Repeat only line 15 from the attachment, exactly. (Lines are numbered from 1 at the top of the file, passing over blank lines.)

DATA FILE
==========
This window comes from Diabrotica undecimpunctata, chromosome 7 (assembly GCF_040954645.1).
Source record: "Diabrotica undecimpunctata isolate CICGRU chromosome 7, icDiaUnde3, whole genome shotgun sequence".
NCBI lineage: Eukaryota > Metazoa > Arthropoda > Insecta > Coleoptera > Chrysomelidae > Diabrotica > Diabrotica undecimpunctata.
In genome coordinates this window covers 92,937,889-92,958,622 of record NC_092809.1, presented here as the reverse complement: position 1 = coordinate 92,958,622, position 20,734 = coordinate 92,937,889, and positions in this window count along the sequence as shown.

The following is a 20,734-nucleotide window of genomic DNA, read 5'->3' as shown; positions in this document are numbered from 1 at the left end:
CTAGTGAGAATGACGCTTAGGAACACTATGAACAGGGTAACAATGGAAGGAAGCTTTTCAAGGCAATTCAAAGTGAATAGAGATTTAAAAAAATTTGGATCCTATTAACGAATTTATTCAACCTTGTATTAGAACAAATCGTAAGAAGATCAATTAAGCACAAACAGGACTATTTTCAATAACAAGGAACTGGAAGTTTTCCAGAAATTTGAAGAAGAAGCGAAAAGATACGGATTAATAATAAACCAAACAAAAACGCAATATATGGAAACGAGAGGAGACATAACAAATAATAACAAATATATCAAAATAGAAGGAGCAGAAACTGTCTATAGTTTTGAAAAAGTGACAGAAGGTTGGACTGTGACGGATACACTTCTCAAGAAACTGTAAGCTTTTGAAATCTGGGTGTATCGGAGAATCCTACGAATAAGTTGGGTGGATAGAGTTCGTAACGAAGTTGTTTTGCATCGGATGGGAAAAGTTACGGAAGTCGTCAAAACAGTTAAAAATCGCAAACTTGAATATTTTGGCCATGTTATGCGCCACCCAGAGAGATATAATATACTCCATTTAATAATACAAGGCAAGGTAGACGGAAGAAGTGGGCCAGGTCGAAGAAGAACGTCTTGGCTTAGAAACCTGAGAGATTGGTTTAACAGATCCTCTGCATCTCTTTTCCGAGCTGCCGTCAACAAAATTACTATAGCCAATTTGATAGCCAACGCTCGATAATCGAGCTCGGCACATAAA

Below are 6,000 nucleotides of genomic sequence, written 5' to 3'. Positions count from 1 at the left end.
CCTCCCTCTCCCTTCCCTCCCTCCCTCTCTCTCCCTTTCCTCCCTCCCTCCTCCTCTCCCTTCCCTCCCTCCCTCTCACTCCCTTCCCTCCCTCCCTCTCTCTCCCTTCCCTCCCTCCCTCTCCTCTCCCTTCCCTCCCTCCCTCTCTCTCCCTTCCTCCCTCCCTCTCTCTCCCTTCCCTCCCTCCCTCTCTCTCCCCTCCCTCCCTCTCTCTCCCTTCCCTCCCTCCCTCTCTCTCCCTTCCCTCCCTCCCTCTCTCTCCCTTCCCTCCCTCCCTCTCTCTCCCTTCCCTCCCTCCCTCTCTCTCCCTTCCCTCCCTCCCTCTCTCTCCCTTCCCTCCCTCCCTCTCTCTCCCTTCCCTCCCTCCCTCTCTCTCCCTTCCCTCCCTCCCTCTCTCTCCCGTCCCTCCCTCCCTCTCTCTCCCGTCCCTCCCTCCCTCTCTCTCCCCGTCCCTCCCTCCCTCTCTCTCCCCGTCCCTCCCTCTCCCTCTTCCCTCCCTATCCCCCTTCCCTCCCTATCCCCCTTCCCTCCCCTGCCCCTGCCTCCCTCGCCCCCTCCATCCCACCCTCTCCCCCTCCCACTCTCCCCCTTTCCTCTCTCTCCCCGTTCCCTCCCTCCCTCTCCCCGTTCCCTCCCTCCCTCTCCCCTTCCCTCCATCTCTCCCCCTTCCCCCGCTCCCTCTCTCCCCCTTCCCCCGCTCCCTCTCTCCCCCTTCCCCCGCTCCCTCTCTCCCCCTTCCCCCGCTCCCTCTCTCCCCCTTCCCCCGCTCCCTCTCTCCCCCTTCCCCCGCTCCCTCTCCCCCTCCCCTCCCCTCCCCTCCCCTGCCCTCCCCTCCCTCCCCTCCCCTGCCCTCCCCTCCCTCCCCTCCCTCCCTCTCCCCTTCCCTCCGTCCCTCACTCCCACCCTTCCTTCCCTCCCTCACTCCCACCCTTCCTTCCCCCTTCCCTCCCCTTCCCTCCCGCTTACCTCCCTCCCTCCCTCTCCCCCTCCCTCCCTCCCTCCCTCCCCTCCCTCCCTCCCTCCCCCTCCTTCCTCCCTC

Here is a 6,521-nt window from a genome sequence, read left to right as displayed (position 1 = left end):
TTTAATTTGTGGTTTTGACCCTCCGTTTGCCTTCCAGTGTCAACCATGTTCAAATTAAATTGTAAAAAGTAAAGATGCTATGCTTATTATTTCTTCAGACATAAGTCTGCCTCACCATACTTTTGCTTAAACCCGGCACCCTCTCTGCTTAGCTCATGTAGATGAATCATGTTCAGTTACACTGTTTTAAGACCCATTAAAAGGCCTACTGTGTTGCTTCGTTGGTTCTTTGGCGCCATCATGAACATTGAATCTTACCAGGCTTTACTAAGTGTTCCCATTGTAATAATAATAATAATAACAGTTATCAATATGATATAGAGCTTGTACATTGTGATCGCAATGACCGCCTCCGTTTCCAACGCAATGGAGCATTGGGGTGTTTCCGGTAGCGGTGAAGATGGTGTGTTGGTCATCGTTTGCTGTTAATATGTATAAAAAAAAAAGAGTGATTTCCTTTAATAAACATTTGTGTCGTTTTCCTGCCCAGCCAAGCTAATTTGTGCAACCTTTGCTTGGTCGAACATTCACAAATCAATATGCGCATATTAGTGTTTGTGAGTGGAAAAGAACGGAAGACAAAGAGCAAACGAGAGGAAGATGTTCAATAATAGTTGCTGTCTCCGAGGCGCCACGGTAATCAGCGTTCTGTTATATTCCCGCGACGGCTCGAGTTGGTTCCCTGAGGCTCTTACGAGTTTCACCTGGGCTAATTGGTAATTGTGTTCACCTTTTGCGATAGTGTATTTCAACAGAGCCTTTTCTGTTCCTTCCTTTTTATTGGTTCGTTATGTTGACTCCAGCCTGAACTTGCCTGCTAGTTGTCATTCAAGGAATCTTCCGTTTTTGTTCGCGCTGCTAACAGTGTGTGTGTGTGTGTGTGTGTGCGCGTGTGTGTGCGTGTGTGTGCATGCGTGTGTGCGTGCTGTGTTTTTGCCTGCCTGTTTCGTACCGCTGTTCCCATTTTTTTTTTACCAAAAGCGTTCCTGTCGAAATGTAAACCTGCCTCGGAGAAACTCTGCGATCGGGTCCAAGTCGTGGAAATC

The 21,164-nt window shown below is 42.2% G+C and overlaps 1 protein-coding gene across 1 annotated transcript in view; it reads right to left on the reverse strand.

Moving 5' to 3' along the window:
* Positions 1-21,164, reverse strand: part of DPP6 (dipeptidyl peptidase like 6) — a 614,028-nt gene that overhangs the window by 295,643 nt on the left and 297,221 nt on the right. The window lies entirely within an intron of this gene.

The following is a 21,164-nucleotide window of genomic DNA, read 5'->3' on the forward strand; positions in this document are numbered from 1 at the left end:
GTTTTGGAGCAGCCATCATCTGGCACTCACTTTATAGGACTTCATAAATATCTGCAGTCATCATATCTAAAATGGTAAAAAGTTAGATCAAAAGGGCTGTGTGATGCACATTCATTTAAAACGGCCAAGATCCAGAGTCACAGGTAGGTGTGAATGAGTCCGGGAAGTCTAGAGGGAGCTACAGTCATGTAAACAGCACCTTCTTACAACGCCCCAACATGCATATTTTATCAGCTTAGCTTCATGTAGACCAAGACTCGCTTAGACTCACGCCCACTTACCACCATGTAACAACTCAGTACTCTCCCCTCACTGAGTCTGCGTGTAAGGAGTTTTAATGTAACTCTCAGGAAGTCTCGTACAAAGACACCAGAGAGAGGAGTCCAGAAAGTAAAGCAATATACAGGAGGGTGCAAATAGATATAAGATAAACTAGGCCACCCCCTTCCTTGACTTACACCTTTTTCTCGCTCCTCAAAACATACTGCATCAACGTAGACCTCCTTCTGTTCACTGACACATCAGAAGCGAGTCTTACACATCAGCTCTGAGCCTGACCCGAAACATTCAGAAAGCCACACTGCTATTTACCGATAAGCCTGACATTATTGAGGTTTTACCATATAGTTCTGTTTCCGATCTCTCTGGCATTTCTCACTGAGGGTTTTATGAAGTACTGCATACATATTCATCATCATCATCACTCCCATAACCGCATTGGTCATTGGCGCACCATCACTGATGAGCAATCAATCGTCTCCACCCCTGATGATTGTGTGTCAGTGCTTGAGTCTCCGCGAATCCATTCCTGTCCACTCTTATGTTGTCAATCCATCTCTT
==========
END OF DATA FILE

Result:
GTTTTGGAGCAGCCATCATCTGGCACTCACTTTATAGGACTTCATAAATATCTGCAGTCATCATATCTAAAATGGTAAAAAGTTAGATCAAAAGGGCTGTGTGATGCACATTCATTTAAAACGGCCAAGATCCAGAGTCACAGGTAGGTGTGAATGAGTCCGGGAAGTCTAGAGGGAGCTACAGTCATGTAAACAGCACCTTCTTACAACGCCCCAACATGCATATTTTATCAGCTTAGCTTCATGTAGACCAAGACTCGCTTAGACTCACGCCCACTTACCACCATGTAACAACTCAGTACTCTCCCCTCACTGAGTCTGCGTGTAAGGAGTTTTAATGTAACTCTCAGGAAGTCTCGTACAAAGACACCAGAGAGAGGAGTCCAGAAAGTAAAGCAATATACAGGAGGGTGCAAATAGATATAAGATAAACTAGGCCACCCCCTTCCTTGACTTACACCTTTTTCTCGCTCCTCAAAACATACTGCATCAACGTAGACCTCCTTCTGTTCACTGACACATCAGAAGCGAGTCTTACACATCAGCTCTGAGCCTGACCCGAAACATTCAGAAAGCCACACTGCTATTTACCGATAAGCCTGACATTATTGAGGTTTTACCATATAGTTCTGTTTCCGATCTCTCTGGCATTTCTCACTGAGGGTTTTATGAAGTACTGCATACATATTCATCATCATCATCACTCCCATAACCGCATTGGTCATTGGCGCACCATCACTGATGAGCAATCAATCGTCTCCACCCCTGATGATTGTGTGTCAGTGCTTGAGTCTCCGCGAATCCATTCCTGTCCACTCTTATGTTGTCAATCCATCTCTT